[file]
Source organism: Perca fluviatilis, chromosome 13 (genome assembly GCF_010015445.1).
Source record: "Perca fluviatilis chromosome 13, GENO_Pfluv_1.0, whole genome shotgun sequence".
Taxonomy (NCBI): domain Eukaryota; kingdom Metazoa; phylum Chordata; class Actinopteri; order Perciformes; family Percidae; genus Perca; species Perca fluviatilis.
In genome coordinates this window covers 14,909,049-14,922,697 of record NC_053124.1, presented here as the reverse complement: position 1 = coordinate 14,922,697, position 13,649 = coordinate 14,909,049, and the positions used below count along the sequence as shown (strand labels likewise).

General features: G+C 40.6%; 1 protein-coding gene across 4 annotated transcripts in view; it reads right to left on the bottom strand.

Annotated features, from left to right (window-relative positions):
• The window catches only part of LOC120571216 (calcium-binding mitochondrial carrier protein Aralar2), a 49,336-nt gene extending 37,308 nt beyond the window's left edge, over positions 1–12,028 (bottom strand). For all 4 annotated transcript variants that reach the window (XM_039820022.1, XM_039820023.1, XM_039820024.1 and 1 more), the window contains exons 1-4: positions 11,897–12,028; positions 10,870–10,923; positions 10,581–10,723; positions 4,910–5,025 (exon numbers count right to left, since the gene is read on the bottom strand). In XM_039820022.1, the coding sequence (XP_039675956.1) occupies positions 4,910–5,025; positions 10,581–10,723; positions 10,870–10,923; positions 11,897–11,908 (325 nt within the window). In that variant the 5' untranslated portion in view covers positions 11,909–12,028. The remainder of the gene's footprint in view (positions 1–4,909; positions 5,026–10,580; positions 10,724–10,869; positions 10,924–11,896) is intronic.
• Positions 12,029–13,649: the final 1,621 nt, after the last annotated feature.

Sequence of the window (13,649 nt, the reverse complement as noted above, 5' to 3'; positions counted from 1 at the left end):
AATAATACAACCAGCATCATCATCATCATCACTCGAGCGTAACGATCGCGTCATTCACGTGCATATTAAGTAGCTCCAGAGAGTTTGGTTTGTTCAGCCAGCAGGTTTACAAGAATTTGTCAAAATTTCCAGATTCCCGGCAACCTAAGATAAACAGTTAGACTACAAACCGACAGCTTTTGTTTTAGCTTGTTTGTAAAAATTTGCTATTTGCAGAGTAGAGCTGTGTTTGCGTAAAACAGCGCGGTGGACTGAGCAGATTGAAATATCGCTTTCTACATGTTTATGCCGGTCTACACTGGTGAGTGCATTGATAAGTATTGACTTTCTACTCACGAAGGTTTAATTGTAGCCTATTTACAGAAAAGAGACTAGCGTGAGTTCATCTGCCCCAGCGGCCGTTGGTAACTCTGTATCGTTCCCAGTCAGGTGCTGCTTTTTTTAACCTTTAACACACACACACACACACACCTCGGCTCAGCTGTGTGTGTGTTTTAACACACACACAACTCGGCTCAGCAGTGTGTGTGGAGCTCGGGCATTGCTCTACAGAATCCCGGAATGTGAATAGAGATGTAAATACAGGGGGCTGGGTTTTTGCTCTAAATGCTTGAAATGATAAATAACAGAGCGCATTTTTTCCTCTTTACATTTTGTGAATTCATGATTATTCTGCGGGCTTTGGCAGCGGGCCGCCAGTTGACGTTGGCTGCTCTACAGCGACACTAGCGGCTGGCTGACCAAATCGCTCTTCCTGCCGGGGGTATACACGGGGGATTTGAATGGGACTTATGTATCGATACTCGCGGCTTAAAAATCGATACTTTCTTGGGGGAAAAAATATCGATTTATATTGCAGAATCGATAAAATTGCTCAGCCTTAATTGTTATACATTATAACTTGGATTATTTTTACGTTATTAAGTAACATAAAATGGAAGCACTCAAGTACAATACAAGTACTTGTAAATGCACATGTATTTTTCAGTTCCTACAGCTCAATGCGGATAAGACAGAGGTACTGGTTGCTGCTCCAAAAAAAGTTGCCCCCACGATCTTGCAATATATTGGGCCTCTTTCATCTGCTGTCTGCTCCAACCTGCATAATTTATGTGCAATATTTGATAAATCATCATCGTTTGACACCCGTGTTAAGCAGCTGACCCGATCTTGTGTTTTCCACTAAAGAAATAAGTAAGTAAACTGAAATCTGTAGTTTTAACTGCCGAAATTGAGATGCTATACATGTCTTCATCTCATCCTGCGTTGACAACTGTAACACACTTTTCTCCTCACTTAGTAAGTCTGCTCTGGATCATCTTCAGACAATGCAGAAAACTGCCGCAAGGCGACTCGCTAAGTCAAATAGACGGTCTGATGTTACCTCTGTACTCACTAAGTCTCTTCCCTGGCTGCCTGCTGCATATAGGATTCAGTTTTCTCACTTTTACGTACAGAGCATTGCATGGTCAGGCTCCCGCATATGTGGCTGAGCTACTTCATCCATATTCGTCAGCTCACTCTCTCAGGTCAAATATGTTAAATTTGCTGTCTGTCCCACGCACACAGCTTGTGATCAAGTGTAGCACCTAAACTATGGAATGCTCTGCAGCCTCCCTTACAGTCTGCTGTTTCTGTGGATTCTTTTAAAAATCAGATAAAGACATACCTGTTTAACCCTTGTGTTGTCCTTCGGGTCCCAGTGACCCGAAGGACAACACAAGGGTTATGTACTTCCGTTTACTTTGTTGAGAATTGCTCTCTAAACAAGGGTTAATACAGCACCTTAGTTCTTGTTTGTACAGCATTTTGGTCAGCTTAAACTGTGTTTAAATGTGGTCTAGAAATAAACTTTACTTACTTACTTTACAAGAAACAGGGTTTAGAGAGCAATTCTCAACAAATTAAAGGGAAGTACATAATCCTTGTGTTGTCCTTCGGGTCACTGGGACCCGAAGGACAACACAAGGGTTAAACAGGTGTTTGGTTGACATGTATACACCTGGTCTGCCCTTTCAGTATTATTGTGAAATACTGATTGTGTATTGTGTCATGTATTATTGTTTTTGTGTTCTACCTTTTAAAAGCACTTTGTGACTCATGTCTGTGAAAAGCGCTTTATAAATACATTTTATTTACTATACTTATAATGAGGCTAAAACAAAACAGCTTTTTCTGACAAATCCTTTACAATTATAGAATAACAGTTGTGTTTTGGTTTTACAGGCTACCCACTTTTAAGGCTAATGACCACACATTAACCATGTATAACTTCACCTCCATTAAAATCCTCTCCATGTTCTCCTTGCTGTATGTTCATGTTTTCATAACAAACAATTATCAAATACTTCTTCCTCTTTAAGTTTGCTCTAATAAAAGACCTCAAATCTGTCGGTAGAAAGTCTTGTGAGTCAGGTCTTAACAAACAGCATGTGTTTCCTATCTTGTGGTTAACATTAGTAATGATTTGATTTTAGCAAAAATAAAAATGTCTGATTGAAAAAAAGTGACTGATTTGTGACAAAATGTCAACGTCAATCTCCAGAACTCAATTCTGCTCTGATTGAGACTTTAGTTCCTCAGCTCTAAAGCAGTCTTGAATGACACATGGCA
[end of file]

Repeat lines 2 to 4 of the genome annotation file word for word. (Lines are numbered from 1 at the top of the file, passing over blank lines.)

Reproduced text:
Source record: "Perca fluviatilis chromosome 13, GENO_Pfluv_1.0, whole genome shotgun sequence".
Taxonomy (NCBI): domain Eukaryota; kingdom Metazoa; phylum Chordata; class Actinopteri; order Perciformes; family Percidae; genus Perca; species Perca fluviatilis.
In genome coordinates this window covers 14,909,049-14,922,697 of record NC_053124.1, presented here as the reverse complement: position 1 = coordinate 14,922,697, position 13,649 = coordinate 14,909,049, and the positions used below count along the sequence as shown (strand labels likewise).